EXR mode is a bit of a bust though. While this technology looks great on marketing materials, we could find only negligible differences between EXR and non-EXR images. On the other hand, at least those non-EXR shots turned out well. Perhaps this camera's most pleasant surprise was the absence of a disastrous transition from the F600's 15x to this model's 20x. Usually as lenses get longer we see image quality pay the price. Not so with the F750, sharpness actually increased.

Indoor shooting, sadly, is more challenging than it should've been, since the automatic ISO setting cannot meter into extended sensitivities like 6400 and 12800. Full manual control helps with this, but then of course "point-and-shoot" appeal of the camera takes a backseat.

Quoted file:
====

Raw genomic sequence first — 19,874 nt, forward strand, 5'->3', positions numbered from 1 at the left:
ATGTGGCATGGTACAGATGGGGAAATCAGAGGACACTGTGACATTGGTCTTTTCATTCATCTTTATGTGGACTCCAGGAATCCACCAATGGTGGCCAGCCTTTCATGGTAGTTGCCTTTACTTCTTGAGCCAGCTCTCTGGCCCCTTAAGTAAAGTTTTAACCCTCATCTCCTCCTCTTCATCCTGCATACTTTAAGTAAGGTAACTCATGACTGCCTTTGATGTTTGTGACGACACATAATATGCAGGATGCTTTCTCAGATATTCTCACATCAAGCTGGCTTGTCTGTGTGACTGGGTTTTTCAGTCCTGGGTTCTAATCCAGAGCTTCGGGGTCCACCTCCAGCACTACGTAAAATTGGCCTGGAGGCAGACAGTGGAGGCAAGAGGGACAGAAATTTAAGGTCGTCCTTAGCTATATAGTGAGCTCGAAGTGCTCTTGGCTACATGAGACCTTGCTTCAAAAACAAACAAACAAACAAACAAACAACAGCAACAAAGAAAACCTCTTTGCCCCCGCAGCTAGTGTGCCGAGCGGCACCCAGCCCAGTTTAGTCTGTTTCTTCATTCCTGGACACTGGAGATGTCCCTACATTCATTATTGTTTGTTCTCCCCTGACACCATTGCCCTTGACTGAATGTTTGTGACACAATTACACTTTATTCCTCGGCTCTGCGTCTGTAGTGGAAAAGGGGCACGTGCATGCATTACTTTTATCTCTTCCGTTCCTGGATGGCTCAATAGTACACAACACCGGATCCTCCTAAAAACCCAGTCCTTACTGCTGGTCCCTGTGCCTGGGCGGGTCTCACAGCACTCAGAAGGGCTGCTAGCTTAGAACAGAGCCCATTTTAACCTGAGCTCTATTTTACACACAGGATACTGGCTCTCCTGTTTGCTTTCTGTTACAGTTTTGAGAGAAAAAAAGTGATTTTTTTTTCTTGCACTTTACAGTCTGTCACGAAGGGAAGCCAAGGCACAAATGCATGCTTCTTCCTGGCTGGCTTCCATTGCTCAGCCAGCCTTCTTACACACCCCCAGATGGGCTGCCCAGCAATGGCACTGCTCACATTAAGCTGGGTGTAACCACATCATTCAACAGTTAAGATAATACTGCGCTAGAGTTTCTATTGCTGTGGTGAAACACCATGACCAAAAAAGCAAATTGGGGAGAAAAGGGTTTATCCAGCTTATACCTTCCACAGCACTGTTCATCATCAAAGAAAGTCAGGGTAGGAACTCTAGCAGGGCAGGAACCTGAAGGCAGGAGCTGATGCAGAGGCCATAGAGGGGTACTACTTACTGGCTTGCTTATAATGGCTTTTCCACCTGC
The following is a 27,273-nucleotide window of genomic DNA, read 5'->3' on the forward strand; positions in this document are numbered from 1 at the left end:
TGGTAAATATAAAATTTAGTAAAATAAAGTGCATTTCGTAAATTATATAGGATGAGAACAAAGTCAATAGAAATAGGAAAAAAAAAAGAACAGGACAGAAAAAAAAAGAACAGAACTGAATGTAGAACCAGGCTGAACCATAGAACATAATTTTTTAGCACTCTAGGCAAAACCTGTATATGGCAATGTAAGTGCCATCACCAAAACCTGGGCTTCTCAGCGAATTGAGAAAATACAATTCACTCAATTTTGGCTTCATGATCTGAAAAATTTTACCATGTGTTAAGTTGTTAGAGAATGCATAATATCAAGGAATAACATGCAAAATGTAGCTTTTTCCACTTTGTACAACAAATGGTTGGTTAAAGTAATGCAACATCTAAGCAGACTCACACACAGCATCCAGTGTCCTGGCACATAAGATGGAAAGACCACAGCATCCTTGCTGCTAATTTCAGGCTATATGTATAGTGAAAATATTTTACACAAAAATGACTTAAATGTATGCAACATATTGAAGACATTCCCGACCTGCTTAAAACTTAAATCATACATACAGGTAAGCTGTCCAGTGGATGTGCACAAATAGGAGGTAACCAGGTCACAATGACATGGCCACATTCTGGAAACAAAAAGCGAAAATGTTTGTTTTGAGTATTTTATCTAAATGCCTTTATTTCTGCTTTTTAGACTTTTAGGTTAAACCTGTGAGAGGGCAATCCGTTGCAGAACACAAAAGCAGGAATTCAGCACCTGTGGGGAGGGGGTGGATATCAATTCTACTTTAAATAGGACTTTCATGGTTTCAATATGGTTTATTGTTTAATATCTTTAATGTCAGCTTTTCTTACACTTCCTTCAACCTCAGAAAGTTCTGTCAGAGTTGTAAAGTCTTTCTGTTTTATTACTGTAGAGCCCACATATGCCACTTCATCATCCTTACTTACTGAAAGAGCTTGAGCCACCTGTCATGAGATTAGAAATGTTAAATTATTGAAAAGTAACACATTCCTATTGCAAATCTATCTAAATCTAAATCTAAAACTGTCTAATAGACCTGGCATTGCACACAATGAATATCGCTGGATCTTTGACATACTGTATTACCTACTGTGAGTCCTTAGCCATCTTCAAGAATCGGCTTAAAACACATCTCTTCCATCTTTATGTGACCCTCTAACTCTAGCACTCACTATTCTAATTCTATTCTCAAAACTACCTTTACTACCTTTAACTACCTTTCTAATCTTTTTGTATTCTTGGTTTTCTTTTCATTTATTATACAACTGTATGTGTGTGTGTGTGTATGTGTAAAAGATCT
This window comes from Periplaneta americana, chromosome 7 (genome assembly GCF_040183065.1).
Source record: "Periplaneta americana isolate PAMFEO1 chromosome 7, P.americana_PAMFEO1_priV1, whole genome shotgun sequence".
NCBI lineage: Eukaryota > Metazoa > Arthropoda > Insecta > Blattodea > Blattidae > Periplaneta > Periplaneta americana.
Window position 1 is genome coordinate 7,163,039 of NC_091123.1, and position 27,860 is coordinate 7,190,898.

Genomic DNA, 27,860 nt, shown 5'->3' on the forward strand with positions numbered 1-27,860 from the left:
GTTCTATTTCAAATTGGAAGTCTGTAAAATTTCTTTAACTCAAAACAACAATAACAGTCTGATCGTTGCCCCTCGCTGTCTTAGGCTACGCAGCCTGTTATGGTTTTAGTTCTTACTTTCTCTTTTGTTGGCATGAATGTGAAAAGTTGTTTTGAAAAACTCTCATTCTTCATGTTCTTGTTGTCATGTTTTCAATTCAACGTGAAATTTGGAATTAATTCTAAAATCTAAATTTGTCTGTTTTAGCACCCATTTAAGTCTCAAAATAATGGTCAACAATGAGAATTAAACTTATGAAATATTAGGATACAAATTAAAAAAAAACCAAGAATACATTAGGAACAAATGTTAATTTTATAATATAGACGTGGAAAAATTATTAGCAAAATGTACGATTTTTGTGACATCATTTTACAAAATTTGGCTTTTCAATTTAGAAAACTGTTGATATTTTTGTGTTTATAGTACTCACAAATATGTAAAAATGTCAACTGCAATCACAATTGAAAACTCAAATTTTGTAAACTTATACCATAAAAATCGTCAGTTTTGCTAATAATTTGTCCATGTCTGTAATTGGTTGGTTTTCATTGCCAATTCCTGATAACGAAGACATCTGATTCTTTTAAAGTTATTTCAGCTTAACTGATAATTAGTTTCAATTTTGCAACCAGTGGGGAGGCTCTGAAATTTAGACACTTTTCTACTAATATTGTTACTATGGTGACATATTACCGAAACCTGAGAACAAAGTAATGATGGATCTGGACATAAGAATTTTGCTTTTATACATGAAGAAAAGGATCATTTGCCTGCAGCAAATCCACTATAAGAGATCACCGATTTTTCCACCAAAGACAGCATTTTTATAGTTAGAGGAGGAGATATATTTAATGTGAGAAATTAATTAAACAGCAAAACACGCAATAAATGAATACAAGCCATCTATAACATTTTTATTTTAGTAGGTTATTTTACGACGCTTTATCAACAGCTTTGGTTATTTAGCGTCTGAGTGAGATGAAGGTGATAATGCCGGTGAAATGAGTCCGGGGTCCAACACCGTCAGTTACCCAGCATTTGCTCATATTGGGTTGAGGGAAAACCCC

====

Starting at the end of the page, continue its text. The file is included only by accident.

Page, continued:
At $350, we cannot yet advise you to purchase the F750EXR over better options like the Sony HX9V, especially considering that model's falling price. However, should you receive the F750 as a gift, or buy it at a discount, we don't think you'll be disappointed.

Meet the testers

Christopher Snow

Christopher Snow

Managing Editor

@BlameSnow

Chris was born and raised less than ten miles from our editorial office, and even graduated from nearby Merrimack College. He came to Reviewed after covering the telecom industry, and has been moonlighting as a Boston area dining critic since 2008.

See all of Christopher Snow's reviews